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Platinum vs. Palladium: Which Strategic Metals Should You Buy?

Carl Delfeld
October 7, 2019
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Stocks mentioned in this report: Anglo American (LSE: AAL / JSE: ZAR / OTC: NGLOY), GraniteShares Platinum Trust (NYSE: PLTM), ETFS Physical Platinum Shares (NYSE: PPLT) and Aberdeen Standard Physical Palladium Shares ETF (NYSE: PALL)

In times of high uncertainty and geopolitical turmoil, many investors look to invest in safe havens such as US government bonds or gold.

You don’t have to look far today to see potential market upheaval.

But even in calm times, an investor should have an allocation to an asset class that may rise when most asset classes such as growth stocks are falling.  This will help to cushion a portfolio from a pullback in stock markets as well as reduce portfolio volatility.

Gold and silver can oftentimes serve as this “shock absorber” purpose, but not always.

Government bonds are less risky, but if interest rates rise due to turmoil in financial markets, US Treasury bonds could easily go the other way and lose value.

Part of the allure of gold as a safe haven is its long history of serving as a universal, global currency of sorts.

The expression “Good as gold” is more than just an adage, but it is hardly bulletproof.

This begs the question, are there other precious metals that investors should consider as a safe haven?

The best-known precious metals are the coinage metals, which are gold and silver. Although both have industrial uses, they are better known for their uses in jewelry and coins.

Other precious metals include the platinum-group metals (PGMs): ruthenium, rhodium, palladium, osmium, iridium and platinum — of which platinum is the most widely held and traded.

The metals are hybrid because the demand for them is a blend of practical uses as well as investments, and a store of value.

Today I’ll compare and contrast two of these rare precious metals, platinum and palladium. We’ll weigh the probabilities of higher prices by looking at supply and demand fundamentals, psychological and technical factors, and hardball geopolitics.

Platinum & Palladium

Platinum and Palladium are like siblings — a lot alike but with different personalities.

Similar to gold and silver, platinum is purchased and sold as a commodity all across the globe. However, platinum is considerably rarer than gold and silver, and so scarce that some say the entire amount of metal ever mined might fit in a large living room.

Even though platinum has considerable industrial and technology applications, as well as use in jewelry and art, it also serves as a financial metal and an investment vehicle.

Around 75% of platinum comes from South Africa. Demand for both platinum and palladium is chiefly driven by high demand from the auto industry, particularly in China and India.

Often found as a byproduct of platinum mining and refining, palladium is actually 15 times rarer than platinum. Similar to platinum and silver, palladium is an industrial metal with numerous applications in dentistry, electronics and automobile production. Over the last several years, palladium has been substantially outperforming gold and silver.

Although platinum is denser than palladium, they can be substituted for each other when it comes to industrial applications, such as to keep emissions down through use in catalytic converters in the auto industry.  Which metal automakers use is dependent on the price of the metal, technology, and the dependability of supply lines.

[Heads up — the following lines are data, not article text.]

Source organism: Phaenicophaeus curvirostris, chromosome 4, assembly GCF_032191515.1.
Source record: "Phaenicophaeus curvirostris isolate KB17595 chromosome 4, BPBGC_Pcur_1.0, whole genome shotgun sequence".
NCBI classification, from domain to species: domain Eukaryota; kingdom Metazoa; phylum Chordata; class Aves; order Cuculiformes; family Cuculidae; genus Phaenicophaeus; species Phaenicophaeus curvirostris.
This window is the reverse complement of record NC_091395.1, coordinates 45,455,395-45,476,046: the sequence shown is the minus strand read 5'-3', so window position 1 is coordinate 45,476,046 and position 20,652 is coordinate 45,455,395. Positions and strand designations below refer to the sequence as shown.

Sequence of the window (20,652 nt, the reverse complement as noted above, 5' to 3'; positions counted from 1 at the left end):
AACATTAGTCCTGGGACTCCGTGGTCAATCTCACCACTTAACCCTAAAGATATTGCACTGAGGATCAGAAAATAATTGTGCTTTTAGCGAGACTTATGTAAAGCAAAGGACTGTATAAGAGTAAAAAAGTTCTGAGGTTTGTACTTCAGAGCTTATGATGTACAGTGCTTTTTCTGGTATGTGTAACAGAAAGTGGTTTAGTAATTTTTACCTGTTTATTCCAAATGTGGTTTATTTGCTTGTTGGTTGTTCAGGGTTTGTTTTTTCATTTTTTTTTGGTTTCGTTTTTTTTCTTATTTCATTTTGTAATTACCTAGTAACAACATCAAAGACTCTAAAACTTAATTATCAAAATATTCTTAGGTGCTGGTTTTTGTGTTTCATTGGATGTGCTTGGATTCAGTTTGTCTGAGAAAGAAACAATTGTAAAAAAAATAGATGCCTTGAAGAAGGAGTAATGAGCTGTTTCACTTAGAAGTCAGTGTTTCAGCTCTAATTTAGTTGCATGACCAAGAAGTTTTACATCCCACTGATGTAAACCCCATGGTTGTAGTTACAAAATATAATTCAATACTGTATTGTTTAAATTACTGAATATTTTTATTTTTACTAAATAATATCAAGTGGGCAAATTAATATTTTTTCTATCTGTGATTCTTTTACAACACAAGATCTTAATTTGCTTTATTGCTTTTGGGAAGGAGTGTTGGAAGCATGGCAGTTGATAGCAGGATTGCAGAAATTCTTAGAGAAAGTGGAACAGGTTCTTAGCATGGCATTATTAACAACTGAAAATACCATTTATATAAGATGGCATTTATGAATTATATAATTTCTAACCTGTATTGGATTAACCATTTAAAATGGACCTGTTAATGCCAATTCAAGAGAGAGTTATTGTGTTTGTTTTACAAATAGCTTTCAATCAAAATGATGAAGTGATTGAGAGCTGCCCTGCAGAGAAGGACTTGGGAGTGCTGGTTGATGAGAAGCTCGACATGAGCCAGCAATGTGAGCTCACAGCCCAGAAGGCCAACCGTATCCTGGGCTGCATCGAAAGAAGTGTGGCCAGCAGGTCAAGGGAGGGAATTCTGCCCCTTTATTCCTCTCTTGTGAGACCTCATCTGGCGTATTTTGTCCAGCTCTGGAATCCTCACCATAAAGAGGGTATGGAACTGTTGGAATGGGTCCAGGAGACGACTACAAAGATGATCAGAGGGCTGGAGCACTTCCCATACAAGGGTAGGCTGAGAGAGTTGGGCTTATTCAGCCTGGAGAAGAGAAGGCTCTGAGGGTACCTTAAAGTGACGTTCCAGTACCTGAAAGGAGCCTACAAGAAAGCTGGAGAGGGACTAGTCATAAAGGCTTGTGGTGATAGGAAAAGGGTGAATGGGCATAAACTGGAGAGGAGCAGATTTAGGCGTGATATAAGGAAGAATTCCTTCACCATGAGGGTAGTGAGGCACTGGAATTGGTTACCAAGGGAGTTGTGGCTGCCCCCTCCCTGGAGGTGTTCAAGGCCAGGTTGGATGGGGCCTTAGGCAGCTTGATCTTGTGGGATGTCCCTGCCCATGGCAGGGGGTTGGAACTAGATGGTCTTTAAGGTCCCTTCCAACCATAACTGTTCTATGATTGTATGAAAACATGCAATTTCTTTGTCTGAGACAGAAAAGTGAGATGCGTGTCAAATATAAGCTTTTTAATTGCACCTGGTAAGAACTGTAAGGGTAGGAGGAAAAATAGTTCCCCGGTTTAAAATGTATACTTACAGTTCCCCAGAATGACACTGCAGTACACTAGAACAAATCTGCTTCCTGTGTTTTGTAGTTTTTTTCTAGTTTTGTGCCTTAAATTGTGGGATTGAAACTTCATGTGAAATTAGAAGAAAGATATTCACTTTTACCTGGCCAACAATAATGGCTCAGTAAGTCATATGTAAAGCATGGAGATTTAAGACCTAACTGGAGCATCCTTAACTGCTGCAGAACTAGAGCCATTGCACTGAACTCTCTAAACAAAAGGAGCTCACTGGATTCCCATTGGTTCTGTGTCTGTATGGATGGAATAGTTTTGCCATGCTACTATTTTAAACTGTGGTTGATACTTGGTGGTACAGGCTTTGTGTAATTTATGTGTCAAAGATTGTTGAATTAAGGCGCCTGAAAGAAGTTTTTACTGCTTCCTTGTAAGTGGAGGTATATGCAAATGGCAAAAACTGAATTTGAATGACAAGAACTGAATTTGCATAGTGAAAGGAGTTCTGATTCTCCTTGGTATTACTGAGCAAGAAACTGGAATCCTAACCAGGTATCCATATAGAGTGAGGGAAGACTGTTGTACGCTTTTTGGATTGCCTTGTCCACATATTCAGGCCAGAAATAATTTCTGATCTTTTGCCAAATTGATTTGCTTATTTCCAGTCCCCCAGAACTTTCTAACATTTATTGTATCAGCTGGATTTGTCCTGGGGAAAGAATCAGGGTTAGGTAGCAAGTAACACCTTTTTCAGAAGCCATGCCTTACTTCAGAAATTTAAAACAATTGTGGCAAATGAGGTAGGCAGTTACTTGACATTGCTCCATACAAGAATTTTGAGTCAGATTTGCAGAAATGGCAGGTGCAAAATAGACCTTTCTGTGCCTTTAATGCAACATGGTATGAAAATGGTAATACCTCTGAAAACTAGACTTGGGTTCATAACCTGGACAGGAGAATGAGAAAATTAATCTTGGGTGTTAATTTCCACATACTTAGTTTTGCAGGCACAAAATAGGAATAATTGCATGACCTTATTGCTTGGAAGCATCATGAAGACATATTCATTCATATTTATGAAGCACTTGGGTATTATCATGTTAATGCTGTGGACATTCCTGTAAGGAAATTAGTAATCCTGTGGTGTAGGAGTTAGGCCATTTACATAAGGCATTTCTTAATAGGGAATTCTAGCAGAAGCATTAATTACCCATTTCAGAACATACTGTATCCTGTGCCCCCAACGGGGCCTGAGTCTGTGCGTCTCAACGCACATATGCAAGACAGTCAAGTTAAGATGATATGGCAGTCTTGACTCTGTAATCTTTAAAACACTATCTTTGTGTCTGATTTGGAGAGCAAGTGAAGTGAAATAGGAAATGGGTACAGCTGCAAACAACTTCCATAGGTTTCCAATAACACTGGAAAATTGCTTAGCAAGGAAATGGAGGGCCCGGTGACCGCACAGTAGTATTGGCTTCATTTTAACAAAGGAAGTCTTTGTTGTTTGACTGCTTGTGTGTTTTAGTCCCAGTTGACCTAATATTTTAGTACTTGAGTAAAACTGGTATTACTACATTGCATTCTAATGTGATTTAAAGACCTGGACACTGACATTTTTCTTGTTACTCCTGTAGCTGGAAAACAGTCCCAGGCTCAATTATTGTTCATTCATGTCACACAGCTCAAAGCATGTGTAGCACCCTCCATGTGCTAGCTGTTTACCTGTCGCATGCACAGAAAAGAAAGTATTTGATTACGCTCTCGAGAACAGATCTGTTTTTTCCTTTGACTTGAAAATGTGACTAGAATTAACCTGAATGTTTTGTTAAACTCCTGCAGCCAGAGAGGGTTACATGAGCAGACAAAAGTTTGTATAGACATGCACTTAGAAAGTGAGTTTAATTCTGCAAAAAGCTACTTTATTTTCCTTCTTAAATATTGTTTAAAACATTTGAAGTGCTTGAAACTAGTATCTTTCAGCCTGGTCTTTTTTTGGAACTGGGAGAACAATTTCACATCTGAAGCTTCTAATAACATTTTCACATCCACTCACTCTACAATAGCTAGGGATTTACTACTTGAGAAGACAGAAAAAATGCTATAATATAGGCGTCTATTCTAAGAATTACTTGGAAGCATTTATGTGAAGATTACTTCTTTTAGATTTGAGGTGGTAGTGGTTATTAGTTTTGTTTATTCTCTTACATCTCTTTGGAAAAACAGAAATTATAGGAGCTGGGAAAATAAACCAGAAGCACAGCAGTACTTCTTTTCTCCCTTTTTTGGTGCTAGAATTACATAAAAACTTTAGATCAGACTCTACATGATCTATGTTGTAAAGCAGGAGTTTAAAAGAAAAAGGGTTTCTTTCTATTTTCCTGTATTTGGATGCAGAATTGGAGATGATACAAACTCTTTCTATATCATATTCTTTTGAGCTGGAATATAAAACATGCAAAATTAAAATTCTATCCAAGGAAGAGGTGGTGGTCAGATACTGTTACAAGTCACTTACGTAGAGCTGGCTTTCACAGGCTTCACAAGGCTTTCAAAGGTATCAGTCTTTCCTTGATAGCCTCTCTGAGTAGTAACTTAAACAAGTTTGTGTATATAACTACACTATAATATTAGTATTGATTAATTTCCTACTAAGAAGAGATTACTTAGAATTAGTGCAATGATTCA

In fact, platinum was the original metal used in all catalytic converters for decades. It was only around the 2000’s that automakers transitioned to palladium for most car engines (except diesel) because at that time, palladium was many hundreds of dollars per ounce cheaper than platinum.

Now, however, palladium prices are significantly higher than platinum prices.

Why has this happened? What could lead to a reversal of prices?

What should an investor buy now?

These are all good questions.

Let’s begin with the fundamentals.

Price, Supply and Demand Trends

To begin, platinum rose to an all-time peak at $2,308 per ounce in March of 2008 in a rally that began in 2001 and lasted for seven years.

But as automakers switched to the cheaper palladium for catalytic converters, and the global financial crisis hit markets in October 2008, the demand for, and therefore the price of, platinum fell to a low at $762 per ounce — a decline of over 67% in a little over half a year.

Monthly average price of platinum and palladium over the last 50 years.

The price of platinum rebounded to just under the $1,920 level in 2011, the year that gold rose to its record high.

From there, platinum fell back again to its lowest level since 2003 before staging a comeback and showing some momentum in 2019 to approach the $950 level.

In 2008, platinum was at an over $1,600 per ounce premium to palladium, and an over $1,140 premium to gold.

Now the situation is the reverse, with palladium trading at substantial and surprising premiums to both gold and platinum.

Vehicle catalytic converter

Keep in mind that nearly 85% of palladium is being used in the auto industry, which has been a main factor pushing its price higher.

That said, if electric vehicles do become the dominant mode of transformation, demand for palladium for producing catalytic converters would gradually diminish.

Investors have been frustrated by the platinum price stubbornly lagging the palladium price for years now.

You would think that the economic fundamentals would drive automakers and other industrial users to shift to cheaper platinum, but that has not yet happened.

So far, automakers have not switched back to the much cheaper platinum probably because it takes years to adjust and redesign the automobile production process to enable the transition.

This could change if platinum remains significantly cheaper than palladium for the next few years. Then a one-time expense to redesign the production process could be worthwhile and economic.

In March 2019, according to the Financial Times, the chief executive officer of Anglo American (LSE: AAL / JSE: ZAR / OTC: NGLOY), Mark Cutifani, one of the largest palladium producers, said:

“It is a bubble but . . . as new models get developed in the auto industry, adjustments will take place and maybe there will be some substitution there. Palladium will stick around these sorts of levels for a while because the cost of changing is probably not worth the change. But over time it will change and platinum will come roaring back.”